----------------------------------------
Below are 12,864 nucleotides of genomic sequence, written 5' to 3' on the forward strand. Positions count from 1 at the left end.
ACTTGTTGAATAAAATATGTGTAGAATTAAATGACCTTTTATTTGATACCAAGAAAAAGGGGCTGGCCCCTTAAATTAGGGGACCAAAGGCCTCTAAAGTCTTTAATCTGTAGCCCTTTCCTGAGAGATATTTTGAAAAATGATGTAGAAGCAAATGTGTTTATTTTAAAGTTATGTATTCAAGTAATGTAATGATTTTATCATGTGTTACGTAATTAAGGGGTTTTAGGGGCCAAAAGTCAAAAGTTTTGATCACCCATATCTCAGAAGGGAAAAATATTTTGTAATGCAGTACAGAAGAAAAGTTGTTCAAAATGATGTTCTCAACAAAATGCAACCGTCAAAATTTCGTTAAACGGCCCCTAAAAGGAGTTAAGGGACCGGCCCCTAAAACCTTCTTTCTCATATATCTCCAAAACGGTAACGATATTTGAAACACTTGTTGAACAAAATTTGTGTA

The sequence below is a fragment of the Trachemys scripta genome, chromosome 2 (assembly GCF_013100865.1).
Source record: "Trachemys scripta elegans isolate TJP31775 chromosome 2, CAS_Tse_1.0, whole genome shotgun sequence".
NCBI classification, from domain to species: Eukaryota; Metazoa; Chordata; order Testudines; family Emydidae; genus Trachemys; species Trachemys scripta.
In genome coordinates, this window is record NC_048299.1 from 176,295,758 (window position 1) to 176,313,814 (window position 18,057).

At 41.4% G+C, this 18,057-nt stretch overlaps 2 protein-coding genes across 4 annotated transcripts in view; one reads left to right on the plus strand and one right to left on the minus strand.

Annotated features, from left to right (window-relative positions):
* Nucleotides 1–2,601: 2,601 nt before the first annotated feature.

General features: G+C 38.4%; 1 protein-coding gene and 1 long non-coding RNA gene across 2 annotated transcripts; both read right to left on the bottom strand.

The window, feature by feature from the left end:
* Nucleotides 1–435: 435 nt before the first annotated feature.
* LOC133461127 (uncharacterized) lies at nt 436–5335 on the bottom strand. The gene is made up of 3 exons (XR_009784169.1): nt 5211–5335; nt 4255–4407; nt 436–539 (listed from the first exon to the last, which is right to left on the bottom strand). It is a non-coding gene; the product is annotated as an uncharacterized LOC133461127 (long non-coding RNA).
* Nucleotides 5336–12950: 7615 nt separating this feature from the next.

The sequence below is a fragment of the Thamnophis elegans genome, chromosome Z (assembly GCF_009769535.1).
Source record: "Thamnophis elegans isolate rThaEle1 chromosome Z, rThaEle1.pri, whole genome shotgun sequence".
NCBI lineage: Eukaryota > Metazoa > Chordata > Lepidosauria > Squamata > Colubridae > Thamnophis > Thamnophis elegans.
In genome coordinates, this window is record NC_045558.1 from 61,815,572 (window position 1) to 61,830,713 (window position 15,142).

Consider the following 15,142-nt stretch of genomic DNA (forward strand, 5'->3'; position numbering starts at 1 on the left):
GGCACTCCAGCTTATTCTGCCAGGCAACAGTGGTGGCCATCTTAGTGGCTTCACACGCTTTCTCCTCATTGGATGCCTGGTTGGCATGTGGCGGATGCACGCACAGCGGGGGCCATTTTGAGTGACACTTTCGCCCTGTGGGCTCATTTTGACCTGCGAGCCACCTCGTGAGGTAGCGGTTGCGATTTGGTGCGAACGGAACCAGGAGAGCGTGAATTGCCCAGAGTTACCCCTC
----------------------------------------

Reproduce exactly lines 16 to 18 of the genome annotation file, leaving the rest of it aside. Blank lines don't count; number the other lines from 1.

Source record: "Thamnophis elegans isolate rThaEle1 chromosome Z, rThaEle1.pri, whole genome shotgun sequence".
NCBI lineage: Eukaryota > Metazoa > Chordata > Lepidosauria > Squamata > Colubridae > Thamnophis > Thamnophis elegans.
In genome coordinates, this window is record NC_045558.1 from 61,815,572 (window position 1) to 61,830,713 (window position 15,142).